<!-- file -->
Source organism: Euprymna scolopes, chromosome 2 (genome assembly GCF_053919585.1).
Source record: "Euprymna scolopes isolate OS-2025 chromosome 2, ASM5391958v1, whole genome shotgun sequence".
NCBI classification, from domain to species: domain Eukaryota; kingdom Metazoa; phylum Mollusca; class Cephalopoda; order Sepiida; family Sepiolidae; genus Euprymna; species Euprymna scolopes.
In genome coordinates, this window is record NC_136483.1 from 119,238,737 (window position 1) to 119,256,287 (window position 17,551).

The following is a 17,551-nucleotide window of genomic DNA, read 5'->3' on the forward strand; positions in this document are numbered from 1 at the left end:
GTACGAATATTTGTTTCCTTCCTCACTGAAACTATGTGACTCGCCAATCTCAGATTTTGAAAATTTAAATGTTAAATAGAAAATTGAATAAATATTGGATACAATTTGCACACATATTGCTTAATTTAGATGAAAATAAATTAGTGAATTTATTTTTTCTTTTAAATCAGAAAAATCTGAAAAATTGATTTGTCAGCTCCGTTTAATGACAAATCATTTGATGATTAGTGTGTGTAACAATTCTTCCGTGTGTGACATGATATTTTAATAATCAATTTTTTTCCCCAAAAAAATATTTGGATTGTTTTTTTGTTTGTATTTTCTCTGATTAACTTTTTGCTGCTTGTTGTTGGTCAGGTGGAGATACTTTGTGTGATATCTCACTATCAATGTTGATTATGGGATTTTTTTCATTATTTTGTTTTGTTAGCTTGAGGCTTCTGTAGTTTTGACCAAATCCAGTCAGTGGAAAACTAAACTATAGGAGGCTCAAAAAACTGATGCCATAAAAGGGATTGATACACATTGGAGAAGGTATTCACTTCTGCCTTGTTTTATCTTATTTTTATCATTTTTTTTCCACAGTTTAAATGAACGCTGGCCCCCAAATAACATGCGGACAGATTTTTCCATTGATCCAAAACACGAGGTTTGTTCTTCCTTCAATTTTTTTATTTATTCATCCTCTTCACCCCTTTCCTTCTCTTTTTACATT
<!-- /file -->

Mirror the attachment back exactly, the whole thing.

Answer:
Source organism: Euprymna scolopes, chromosome 2 (genome assembly GCF_053919585.1).
Source record: "Euprymna scolopes isolate OS-2025 chromosome 2, ASM5391958v1, whole genome shotgun sequence".
NCBI classification, from domain to species: domain Eukaryota; kingdom Metazoa; phylum Mollusca; class Cephalopoda; order Sepiida; family Sepiolidae; genus Euprymna; species Euprymna scolopes.
In genome coordinates, this window is record NC_136483.1 from 119,238,737 (window position 1) to 119,256,287 (window position 17,551).

The following is a 17,551-nucleotide window of genomic DNA, read 5'->3' on the forward strand; positions in this document are numbered from 1 at the left end:
GTACGAATATTTGTTTCCTTCCTCACTGAAACTATGTGACTCGCCAATCTCAGATTTTGAAAATTTAAATGTTAAATAGAAAATTGAATAAATATTGGATACAATTTGCACACATATTGCTTAATTTAGATGAAAATAAATTAGTGAATTTATTTTTTCTTTTAAATCAGAAAAATCTGAAAAATTGATTTGTCAGCTCCGTTTAATGACAAATCATTTGATGATTAGTGTGTGTAACAATTCTTCCGTGTGTGACATGATATTTTAATAATCAATTTTTTTCCCCAAAAAAATATTTGGATTGTTTTTTTGTTTGTATTTTCTCTGATTAACTTTTTGCTGCTTGTTGTTGGTCAGGTGGAGATACTTTGTGTGATATCTCACTATCAATGTTGATTATGGGATTTTTTTCATTATTTTGTTTTGTTAGCTTGAGGCTTCTGTAGTTTTGACCAAATCCAGTCAGTGGAAAACTAAACTATAGGAGGCTCAAAAAACTGATGCCATAAAAGGGATTGATACACATTGGAGAAGGTATTCACTTCTGCCTTGTTTTATCTTATTTTTATCATTTTTTTTCCACAGTTTAAATGAACGCTGGCCCCCAAATAACATGCGGACAGATTTTTCCATTGATCCAAAACACGAGGTTTGTTCTTCCTTCAATTTTTTTATTTATTCATCCTCTTCACCCCTTTCCTTCTCTTTTTACATT